Monday, June 8, 2009

How Mary Wigham probably lived at Ackworth

I decided to post here in English, a summary of what I posted in the blog of Mary Wigham SAL - Portugal about her.

I took the information from Carol Humphrey's Quaker School Girl Samplers from Ackworth book, published by Needleprint. A delightful book in my opinion.

Ackworth School is situated near Pontefract in Yorkshire in the North of England. It was built to be a Foundling Hospital, but in 1779 a School was founded there by Sir John Fothergill.

Mary Wigham was a girl from the region who attended Ackworth between 1788-1791.

Her piece is very important for the history of the samplers as it is the first known with medallions.

The region where Ackworth School is located is known for its very harsh winters. All children suffered from the cold and with it many infections came along. Several times infectious deseases swept the school and at the time medicine didn't have much to help.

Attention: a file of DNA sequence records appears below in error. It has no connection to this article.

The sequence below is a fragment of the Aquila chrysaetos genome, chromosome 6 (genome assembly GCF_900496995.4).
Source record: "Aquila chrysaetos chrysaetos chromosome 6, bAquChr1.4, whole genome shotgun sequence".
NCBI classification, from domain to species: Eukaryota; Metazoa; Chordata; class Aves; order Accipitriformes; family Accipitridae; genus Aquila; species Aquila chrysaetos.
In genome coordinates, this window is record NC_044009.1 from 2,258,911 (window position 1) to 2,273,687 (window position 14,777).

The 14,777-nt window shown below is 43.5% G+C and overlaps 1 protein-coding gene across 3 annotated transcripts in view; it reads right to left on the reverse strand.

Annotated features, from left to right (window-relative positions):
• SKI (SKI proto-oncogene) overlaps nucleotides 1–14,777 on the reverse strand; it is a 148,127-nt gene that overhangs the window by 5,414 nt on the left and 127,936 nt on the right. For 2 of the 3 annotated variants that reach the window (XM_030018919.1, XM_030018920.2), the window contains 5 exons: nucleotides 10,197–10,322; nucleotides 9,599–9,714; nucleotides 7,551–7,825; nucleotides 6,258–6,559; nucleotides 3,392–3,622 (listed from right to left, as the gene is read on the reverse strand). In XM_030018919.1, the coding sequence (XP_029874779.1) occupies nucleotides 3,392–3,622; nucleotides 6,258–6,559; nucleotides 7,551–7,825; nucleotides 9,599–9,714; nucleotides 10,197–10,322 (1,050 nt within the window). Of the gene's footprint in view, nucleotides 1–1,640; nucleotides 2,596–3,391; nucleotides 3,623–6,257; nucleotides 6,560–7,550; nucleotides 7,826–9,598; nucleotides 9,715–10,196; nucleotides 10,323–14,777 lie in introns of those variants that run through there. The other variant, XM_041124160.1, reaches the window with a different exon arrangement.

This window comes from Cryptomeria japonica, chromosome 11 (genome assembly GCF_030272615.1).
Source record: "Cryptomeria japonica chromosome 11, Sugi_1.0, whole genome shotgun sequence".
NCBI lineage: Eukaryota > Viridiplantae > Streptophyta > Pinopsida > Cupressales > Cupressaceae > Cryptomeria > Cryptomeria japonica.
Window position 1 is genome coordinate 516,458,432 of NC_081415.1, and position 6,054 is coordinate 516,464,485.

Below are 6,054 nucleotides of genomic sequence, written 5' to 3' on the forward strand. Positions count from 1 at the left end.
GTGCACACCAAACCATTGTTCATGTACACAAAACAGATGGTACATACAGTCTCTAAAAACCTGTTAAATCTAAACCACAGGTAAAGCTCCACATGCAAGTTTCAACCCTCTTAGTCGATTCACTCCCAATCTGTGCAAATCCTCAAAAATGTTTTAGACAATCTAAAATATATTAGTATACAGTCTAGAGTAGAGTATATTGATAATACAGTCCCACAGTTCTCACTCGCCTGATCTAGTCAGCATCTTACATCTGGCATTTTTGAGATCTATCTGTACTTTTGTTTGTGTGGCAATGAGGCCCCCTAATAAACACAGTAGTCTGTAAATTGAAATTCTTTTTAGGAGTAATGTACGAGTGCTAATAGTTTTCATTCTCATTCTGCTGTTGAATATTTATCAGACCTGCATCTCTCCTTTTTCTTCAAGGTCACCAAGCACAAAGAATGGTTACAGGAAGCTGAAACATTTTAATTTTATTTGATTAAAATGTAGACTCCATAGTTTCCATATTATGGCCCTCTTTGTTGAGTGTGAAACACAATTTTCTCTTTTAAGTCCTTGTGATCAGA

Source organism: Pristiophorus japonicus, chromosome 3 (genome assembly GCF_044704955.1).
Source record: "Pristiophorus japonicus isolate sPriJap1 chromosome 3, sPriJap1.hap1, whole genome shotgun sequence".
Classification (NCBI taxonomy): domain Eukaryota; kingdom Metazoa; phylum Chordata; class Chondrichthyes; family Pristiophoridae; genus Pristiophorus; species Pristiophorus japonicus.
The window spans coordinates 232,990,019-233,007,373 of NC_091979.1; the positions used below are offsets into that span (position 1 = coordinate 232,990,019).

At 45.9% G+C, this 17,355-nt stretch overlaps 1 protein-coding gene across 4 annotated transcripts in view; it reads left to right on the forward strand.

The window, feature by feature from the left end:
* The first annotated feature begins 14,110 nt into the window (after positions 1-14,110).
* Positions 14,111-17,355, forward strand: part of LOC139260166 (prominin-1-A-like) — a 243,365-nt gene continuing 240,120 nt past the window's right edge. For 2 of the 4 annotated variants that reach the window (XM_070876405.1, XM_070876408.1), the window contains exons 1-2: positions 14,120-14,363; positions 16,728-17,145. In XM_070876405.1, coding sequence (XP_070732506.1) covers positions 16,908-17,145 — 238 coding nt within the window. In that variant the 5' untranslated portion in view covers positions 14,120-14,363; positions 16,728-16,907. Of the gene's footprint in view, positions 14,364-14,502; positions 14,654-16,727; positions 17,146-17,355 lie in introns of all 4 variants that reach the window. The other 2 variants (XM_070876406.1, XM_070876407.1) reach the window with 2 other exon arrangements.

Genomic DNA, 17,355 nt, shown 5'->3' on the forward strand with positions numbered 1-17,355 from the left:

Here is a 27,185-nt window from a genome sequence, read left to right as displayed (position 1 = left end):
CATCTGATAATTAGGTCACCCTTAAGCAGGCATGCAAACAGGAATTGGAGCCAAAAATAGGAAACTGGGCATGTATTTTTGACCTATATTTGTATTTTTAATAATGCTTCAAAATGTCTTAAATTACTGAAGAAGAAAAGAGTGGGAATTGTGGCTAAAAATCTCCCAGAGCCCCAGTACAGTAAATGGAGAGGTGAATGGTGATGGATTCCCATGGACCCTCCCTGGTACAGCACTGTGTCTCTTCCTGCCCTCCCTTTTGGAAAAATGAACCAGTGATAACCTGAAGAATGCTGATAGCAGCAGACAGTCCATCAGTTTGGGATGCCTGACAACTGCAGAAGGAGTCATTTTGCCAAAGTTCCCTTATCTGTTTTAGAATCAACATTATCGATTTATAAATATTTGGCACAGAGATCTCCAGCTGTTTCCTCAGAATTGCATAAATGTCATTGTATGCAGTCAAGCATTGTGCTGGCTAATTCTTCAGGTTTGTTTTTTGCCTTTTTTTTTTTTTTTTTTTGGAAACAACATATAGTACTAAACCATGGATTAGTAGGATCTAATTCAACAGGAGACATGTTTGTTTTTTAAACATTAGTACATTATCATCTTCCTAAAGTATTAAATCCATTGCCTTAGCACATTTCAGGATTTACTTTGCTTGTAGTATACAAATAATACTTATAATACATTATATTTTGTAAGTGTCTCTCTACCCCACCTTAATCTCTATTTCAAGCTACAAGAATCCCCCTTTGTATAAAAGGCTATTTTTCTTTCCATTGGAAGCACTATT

Even the children who were saved from the most severe deseases could not avoid being afflicted by chilbains.

Until 1809 the only source of heating the children had to warm up the huge flagged school rooms was a fire, but the children couldn't get nearer than 3 or 4 feet from it.

The gas lighting was only installed in 1838, therefore Mary had only candles and oil lamps to give her light while stitching.

Can you now imagine the circumstances in which this small girl stitched her wonderful sampler?

By stitching her sampler I have the feeling of bringing her back to life in a world of much better conditions.

1 comment:

Robin said...

I really liked the way you put it. I mean I can visualize Mary Wigham sitting and stitching in a cold and drafty poorly lit room. I never thought about the conditions under which she stitched. I mean it is obvious I just never thought of it. I am reading from your earlier posts forward so there may be more comments.....